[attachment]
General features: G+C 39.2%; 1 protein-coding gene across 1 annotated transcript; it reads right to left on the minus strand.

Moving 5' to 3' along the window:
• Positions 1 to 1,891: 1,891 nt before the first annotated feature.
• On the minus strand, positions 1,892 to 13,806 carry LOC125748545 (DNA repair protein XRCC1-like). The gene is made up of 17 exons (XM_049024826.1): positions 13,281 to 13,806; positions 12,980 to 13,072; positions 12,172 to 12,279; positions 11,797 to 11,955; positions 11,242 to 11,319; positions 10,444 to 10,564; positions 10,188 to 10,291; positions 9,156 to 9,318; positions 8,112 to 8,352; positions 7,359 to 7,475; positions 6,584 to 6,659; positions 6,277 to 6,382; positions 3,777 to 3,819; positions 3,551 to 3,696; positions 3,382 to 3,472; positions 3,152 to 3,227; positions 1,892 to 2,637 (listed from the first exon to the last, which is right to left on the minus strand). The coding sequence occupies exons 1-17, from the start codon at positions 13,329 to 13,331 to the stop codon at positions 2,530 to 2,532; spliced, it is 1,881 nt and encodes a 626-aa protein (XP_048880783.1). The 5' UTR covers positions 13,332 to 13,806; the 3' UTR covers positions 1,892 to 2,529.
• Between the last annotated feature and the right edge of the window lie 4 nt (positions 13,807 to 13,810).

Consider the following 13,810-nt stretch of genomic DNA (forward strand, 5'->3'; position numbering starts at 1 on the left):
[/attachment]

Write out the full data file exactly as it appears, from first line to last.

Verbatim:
General features: G+C 39.2%; 1 protein-coding gene across 1 annotated transcript; it reads right to left on the minus strand.

Moving 5' to 3' along the window:
• Positions 1 to 1,891: 1,891 nt before the first annotated feature.
• On the minus strand, positions 1,892 to 13,806 carry LOC125748545 (DNA repair protein XRCC1-like). The gene is made up of 17 exons (XM_049024826.1): positions 13,281 to 13,806; positions 12,980 to 13,072; positions 12,172 to 12,279; positions 11,797 to 11,955; positions 11,242 to 11,319; positions 10,444 to 10,564; positions 10,188 to 10,291; positions 9,156 to 9,318; positions 8,112 to 8,352; positions 7,359 to 7,475; positions 6,584 to 6,659; positions 6,277 to 6,382; positions 3,777 to 3,819; positions 3,551 to 3,696; positions 3,382 to 3,472; positions 3,152 to 3,227; positions 1,892 to 2,637 (listed from the first exon to the last, which is right to left on the minus strand). The coding sequence occupies exons 1-17, from the start codon at positions 13,329 to 13,331 to the stop codon at positions 2,530 to 2,532; spliced, it is 1,881 nt and encodes a 626-aa protein (XP_048880783.1). The 5' UTR covers positions 13,332 to 13,806; the 3' UTR covers positions 1,892 to 2,529.
• Between the last annotated feature and the right edge of the window lie 4 nt (positions 13,807 to 13,810).

Consider the following 13,810-nt stretch of genomic DNA (forward strand, 5'->3'; position numbering starts at 1 on the left):